Practical fine-grained static slicing of optimized code

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“Practical fine-grained static slicing of optimized code” by Michael D. Ernst. Microsoft Research technical report MSR-TR-94-14, (Redmond, WA), July 26, 1994.


Program slicing is a technique for visualizing dependences and restricting attention to just the components of a program relevant to evaluation of certain expressions. Backward slicing reveals which other parts of the program the expressions' meaning depends on, while forward slicing determines which parts of the program depend on their meaning. Slicing helps programmers understand program structure, which aids program understanding, maintenance, testing, and debugging; slicing can also assist parallelization, integration and comparison of program versions, and other tasks.

This paper improves previous techniques for static slicing. Our algorithm is expression-oriented rather than based on statements and variables, resulting in smaller slices. A user can slice on any value computed by the program — including ones that are not, or cannot be, assigned to variables. The slicer accounts for function calls, pointers, and aggregate structures. It takes advantage of compiler analyses and transformations, resulting in more precise slices, and bypasses syntactic constraints by directly constructing executable slices. These techniques are implemented in a slicer for the C programming language that accepts input via mouse clicks; operates on the value dependence graph, a dataflow-like program representation that is especially well-suited to slicing; and displays closure slices by highlighting portions of the program in the programmer's editor.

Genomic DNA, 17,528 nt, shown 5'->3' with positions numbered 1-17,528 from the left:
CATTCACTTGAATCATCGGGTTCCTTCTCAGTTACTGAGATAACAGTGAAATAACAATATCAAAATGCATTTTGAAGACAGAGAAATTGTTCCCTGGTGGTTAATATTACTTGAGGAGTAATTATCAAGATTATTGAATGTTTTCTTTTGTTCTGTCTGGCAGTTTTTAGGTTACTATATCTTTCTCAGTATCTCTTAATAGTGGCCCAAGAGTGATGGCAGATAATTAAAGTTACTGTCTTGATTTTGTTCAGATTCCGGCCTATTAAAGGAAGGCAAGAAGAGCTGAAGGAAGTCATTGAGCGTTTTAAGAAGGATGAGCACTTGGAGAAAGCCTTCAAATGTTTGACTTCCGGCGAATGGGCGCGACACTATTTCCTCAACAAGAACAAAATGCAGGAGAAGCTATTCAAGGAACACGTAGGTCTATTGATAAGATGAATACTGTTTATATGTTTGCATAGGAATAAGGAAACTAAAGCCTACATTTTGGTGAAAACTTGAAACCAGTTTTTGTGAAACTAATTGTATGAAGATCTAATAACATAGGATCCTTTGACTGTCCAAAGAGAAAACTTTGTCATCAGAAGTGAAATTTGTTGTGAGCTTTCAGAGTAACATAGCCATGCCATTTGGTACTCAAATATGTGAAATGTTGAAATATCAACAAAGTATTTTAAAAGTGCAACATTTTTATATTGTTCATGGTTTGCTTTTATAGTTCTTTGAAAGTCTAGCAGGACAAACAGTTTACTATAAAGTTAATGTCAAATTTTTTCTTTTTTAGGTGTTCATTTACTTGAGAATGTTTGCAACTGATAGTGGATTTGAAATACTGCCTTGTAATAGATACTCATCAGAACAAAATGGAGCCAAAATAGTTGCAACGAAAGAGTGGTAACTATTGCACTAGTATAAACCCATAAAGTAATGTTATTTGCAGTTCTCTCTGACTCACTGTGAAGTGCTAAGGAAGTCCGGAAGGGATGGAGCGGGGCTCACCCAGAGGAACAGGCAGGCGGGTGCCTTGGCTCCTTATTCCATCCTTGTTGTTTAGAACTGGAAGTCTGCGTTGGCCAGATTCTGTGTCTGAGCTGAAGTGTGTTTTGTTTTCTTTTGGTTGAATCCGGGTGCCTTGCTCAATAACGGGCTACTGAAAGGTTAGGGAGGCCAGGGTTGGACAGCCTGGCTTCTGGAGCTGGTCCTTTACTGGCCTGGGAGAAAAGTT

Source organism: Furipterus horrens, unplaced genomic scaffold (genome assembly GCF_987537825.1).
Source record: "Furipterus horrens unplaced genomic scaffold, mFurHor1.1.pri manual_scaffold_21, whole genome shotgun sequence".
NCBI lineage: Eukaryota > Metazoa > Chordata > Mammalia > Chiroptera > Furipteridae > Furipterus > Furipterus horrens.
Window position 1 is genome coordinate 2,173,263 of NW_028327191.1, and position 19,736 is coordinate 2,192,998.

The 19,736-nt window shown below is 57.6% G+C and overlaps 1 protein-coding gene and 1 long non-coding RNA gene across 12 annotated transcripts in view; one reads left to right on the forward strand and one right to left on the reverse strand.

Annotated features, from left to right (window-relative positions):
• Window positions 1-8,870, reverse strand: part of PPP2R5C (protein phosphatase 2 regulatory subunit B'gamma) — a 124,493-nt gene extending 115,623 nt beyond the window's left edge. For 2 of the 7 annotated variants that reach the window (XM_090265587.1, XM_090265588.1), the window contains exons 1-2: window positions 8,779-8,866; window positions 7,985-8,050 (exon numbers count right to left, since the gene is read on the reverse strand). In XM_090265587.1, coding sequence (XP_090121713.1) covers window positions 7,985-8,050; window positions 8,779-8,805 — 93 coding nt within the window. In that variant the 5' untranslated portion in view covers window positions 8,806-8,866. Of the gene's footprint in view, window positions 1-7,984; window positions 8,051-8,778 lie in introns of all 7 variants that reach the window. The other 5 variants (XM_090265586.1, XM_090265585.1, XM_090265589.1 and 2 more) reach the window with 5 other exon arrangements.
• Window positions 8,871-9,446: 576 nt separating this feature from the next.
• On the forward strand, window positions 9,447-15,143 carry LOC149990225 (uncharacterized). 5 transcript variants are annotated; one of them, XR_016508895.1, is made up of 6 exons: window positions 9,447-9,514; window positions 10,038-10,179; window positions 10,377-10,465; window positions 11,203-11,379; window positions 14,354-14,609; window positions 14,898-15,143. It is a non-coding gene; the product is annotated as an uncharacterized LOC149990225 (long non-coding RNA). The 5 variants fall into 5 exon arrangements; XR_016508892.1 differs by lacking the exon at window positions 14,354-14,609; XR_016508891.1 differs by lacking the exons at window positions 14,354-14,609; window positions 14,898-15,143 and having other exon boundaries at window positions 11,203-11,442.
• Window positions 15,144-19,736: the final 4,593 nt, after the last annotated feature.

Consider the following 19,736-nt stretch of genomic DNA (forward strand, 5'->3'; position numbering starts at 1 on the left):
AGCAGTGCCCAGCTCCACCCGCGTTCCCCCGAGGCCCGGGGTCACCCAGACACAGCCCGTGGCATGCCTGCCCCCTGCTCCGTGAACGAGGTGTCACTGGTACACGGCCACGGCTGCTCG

Download: PDF, slides (PDF), slides (PowerPoint).

BibTeX entry:

   author = {Michael D. Ernst},
   title = {Practical fine-grained static slicing of optimized code},
   institution = {Microsoft Research},
   number = {MSR-TR-94-14},
   address = {Redmond, WA},
   month = {July~26,},
   year = {1994}

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